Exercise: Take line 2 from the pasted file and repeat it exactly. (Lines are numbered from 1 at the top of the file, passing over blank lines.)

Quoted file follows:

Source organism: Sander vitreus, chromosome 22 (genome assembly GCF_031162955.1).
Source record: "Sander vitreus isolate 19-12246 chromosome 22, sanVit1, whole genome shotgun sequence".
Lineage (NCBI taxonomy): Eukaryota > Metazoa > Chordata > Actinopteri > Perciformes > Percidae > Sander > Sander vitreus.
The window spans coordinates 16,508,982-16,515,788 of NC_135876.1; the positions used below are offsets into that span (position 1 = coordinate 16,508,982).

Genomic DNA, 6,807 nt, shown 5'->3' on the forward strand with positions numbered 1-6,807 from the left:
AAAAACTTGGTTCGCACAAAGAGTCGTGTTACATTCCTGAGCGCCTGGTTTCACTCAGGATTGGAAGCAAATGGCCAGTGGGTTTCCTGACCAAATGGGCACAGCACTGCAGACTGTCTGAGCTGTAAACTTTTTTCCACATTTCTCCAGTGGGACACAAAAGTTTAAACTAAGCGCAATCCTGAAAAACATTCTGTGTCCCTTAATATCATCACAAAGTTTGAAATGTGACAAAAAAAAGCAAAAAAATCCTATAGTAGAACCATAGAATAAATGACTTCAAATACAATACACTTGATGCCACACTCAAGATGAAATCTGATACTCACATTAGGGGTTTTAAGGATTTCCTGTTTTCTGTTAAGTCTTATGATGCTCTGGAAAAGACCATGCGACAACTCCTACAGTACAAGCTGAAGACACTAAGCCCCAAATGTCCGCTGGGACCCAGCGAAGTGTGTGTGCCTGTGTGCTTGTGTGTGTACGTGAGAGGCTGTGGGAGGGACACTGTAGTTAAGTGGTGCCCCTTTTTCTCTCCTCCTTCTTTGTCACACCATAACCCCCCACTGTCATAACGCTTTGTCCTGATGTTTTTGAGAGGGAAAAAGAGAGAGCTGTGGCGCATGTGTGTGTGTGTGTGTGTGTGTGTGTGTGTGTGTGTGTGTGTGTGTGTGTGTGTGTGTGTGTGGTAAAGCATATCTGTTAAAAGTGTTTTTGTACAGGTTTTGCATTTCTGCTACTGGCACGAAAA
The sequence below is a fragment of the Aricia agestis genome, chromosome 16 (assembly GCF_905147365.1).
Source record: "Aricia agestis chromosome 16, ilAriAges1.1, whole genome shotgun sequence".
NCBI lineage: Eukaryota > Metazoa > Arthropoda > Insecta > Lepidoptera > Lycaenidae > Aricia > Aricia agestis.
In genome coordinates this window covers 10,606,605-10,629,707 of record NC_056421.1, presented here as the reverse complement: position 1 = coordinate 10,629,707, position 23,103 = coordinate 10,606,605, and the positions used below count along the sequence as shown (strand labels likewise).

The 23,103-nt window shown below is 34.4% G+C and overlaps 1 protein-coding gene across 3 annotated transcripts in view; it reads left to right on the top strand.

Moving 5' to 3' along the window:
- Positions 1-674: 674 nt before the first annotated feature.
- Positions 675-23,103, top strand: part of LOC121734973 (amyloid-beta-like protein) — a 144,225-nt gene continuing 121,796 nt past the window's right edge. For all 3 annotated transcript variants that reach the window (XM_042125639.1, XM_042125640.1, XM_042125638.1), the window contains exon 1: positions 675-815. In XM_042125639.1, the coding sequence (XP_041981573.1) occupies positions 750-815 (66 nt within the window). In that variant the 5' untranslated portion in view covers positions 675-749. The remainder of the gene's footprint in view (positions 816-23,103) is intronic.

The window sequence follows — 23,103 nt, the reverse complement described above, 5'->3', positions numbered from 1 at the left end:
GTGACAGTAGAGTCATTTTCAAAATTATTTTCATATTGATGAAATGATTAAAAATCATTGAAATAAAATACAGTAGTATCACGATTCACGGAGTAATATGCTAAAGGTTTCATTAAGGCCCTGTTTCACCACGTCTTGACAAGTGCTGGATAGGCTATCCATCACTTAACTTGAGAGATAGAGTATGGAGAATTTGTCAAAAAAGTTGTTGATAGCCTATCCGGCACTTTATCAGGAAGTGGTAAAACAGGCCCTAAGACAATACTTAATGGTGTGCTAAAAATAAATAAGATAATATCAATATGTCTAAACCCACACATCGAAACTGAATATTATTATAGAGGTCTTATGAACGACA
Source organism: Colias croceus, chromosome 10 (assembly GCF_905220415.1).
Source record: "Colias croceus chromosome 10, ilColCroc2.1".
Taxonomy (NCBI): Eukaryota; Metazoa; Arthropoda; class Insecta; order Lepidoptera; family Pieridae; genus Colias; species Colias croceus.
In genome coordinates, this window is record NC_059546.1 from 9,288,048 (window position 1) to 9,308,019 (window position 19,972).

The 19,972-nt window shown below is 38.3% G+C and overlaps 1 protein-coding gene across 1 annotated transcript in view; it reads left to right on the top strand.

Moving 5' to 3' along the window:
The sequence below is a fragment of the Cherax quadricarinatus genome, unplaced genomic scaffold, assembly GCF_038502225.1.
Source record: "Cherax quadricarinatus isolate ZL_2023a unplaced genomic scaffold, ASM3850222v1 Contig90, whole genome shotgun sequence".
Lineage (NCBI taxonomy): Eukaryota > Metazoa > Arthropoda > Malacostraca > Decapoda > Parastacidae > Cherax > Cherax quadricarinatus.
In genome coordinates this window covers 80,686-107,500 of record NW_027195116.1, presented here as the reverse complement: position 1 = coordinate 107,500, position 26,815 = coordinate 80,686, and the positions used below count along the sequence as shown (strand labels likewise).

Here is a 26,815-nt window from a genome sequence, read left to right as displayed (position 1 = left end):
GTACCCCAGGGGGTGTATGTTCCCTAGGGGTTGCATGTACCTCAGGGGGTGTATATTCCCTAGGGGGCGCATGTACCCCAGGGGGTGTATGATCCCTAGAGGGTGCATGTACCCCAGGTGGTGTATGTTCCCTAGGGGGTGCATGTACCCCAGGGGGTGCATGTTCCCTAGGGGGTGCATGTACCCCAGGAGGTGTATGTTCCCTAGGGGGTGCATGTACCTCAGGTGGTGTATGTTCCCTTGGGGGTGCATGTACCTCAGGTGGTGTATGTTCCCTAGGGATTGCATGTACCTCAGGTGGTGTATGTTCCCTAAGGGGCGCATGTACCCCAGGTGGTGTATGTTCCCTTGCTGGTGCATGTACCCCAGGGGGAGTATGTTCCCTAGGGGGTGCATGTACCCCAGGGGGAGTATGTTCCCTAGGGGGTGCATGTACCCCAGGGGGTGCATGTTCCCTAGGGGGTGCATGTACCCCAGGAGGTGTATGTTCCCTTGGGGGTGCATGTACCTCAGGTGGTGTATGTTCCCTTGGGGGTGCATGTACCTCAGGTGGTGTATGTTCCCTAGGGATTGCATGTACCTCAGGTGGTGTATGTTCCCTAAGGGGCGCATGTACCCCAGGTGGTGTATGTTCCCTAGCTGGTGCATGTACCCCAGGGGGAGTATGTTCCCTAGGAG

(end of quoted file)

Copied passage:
Source record: "Sander vitreus isolate 19-12246 chromosome 22, sanVit1, whole genome shotgun sequence".